Categories: AdventuresEventsUtah

“Can you help me? There’s a bear on my boat.”

On Friday, September 27, 2013 a bear cub showed up on the shoreline of Lake Powell. Visitors in Face Canyon were certainly surprised to see the little guy and even more amazed that he seemed right at home walking up the ramps of the houseboats parked there.

Just before passing out from the tranquilizer, the cub decided to make one more rush for freedom. He jumped in the water.

He was looking for food as he was obviously very hungry after a long walk from wherever he came from. Food was offered. The bear seemed to like fish and table scraps. But children, dogs and bears are not compatible. The bear visitation was correctly reported to the National Park Service.

On Saturday, NPS and Utah Parks and Recreation officers went to Face Canyon, found the bear and escorted it away from the lakeshore hoping it would return to its home. Unfortunately, the bear really liked the food provided by the houseboats and returned to Face Canyon the next day.

Utah Division of Wildlife Resources officers were summoned from Cedar City where bears are a bit more common than at Lake Powell. Two tracking dogs and three wildlife experts arrived at the Face Canyon site to find no houseboats parked on the beach. The dogs were let loose and the hunt was on when a visitor came over the hill and stated, “Can you help me? There’s a bear on my boat.” When his family returned from a hike, they found their boat occupied by a bear cub.

This bear cub ended up on a houseboat in Lake Powell. DWR biologists tranquilized and relocated the bear.

The dogs were leashed, the tranquilizer gun loaded and the bear was injected with anesthetic. Just before passing out, the cub decided to make one more rush for freedom. He plunged off the boat into Lake Powell, swam a few yards and then went limp.

Jason Nicholes, a wildlife biologist with the Utah Division of Wildlife Resources, knew the bear was now in serious trouble. He stripped off his shirt tossed his cell phone on the ground and jumped in the lake. He grabbed the bear after an Olympic freestyle swim and held it out of the water until the boat could come pick them both up.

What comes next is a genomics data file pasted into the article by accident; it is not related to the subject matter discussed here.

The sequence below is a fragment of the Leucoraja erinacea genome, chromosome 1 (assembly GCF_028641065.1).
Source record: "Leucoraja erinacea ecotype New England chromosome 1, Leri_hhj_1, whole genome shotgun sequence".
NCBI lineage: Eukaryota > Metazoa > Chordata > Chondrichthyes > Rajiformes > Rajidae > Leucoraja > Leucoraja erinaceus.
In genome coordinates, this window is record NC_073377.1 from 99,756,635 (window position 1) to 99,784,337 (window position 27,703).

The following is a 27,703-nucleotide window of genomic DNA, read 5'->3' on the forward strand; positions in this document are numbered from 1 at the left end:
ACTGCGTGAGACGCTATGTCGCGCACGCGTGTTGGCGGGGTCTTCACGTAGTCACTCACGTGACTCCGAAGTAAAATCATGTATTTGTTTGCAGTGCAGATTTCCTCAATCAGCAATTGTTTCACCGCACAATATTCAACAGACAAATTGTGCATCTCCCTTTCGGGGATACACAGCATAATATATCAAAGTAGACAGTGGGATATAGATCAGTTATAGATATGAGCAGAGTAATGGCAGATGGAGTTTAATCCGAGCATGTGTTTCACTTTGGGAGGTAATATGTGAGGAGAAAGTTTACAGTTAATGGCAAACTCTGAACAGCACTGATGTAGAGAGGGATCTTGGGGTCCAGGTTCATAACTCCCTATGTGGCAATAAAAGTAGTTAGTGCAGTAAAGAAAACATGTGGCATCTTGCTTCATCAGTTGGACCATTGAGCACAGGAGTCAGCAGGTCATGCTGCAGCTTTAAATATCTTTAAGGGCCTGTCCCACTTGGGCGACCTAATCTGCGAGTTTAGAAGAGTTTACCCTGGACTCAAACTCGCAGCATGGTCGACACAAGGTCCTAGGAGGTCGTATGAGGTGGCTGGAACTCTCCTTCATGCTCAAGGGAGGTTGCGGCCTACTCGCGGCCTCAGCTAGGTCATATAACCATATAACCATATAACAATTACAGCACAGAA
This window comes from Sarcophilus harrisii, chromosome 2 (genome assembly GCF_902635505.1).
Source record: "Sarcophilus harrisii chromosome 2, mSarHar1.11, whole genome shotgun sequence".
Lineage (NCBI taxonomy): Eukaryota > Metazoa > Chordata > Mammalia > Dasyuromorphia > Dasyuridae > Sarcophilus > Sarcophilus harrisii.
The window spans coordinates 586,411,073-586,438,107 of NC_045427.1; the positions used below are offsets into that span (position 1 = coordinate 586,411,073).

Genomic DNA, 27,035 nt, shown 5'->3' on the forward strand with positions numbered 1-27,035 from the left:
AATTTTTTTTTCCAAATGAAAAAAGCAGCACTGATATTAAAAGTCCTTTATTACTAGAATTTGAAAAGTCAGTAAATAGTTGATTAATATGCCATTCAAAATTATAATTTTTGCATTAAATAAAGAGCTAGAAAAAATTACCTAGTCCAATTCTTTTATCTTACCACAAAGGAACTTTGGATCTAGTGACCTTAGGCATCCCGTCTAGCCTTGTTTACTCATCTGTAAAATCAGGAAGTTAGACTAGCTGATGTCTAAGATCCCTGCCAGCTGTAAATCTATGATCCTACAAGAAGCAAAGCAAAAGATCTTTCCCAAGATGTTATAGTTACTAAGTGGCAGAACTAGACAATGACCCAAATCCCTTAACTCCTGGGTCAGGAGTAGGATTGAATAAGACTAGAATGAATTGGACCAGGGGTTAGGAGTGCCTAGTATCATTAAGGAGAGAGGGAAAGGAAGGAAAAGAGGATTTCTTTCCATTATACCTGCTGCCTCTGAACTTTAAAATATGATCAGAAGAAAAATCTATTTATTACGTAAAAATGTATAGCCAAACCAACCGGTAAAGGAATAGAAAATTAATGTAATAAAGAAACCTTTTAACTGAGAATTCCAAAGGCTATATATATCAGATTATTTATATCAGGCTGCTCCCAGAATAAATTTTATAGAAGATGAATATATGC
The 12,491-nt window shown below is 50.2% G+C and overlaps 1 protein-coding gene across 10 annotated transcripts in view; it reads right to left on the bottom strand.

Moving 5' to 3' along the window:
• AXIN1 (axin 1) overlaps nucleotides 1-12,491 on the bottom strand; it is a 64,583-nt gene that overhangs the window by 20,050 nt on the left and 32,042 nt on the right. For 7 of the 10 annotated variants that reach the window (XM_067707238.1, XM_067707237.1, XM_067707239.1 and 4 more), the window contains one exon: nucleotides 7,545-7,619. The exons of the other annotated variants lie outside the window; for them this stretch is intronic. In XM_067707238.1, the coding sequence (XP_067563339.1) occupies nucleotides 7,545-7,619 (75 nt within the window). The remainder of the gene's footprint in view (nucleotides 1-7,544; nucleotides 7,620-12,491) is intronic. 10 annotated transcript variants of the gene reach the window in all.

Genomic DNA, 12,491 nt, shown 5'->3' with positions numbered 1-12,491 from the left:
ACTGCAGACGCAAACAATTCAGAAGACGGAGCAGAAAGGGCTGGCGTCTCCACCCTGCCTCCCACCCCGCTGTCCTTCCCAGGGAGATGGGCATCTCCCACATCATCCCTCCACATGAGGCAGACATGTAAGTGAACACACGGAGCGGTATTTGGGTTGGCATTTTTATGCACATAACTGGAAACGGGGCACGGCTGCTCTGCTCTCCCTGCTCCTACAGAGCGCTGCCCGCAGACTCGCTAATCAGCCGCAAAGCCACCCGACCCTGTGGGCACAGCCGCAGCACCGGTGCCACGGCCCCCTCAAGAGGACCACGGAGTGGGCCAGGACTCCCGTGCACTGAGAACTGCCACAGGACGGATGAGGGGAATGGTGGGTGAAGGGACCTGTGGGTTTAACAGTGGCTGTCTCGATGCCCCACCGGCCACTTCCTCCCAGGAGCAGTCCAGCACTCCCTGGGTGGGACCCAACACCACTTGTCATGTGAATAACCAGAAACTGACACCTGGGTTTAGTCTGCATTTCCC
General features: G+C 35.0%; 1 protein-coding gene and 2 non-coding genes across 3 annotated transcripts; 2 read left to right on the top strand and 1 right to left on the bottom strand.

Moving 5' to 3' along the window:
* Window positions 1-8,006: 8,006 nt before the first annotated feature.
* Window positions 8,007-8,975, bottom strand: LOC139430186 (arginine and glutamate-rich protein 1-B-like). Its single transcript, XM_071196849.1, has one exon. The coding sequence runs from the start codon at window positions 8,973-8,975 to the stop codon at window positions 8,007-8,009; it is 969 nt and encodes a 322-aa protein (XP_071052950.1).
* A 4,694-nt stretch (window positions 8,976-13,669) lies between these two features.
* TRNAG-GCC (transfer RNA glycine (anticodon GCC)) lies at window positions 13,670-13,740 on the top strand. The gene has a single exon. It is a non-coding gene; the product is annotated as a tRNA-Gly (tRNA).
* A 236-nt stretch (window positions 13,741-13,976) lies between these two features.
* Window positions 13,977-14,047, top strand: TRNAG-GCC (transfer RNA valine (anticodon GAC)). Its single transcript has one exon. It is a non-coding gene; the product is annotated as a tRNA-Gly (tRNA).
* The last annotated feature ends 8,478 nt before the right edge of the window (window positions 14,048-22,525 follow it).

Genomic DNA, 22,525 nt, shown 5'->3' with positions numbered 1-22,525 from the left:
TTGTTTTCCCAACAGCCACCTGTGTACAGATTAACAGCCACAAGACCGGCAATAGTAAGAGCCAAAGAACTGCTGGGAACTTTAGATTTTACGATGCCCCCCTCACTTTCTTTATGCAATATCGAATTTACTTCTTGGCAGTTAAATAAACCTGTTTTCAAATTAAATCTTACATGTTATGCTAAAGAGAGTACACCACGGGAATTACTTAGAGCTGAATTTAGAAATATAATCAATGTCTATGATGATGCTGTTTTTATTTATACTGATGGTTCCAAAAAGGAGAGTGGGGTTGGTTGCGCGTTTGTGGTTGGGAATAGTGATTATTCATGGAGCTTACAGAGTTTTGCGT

After the rescue, the cub was collared so that he could be tracked and tended to as needed.

The bear was then given an antidote and allowed to regain consciousness as it was transported back to Wahweap marina and then on to Cedar City. The cub recovered nicely and seemed to have little adverse reaction following the abrupt end to his Lake Powell vacation.

The cub was collared so that he could be tracked and tended to as needed. He was released unharmed in the mountains of Southern Utah in an area with lots of acorns and other foods that bears enjoy. Hopefully, he will live a sedate and peaceful life in his new home.

Wayne Gustaveson :Wayne Gustaveson is the DWR's project leader at Lake Powell. His 34 years at the lake have given him unique insights into this popular fishery. He shares his fishing tips and reports at www.wayneswords.com.

View Comments (3)

  • That is a very young bear - too young to be away from his mother. Bear cubs typically stay with the mom for at least 2 years and often 3 years. That baby isn't going to be able to forage on his own, which is likely why he was so hungry in the first place. And he's definitely not going to be able to fend off predators. Was any rehab done to help him be able to cope out in the wild without his mother? If not, that's very irresponsible of people who should know better.

  • Thanks for the info, but we're not getting that kind of help where I live. We have lived in harmony with the bears for over 30 years. However, since their numbers have increased, they have become increasingly destructive and bold.

    Our local Fish and Game won't address the problem. I have lost 30' of 6' chain link fence and so far, the door and complete side of a small garage.

    So now what? They won't even attempt to relocate them and it's getting dangerous. We have children here.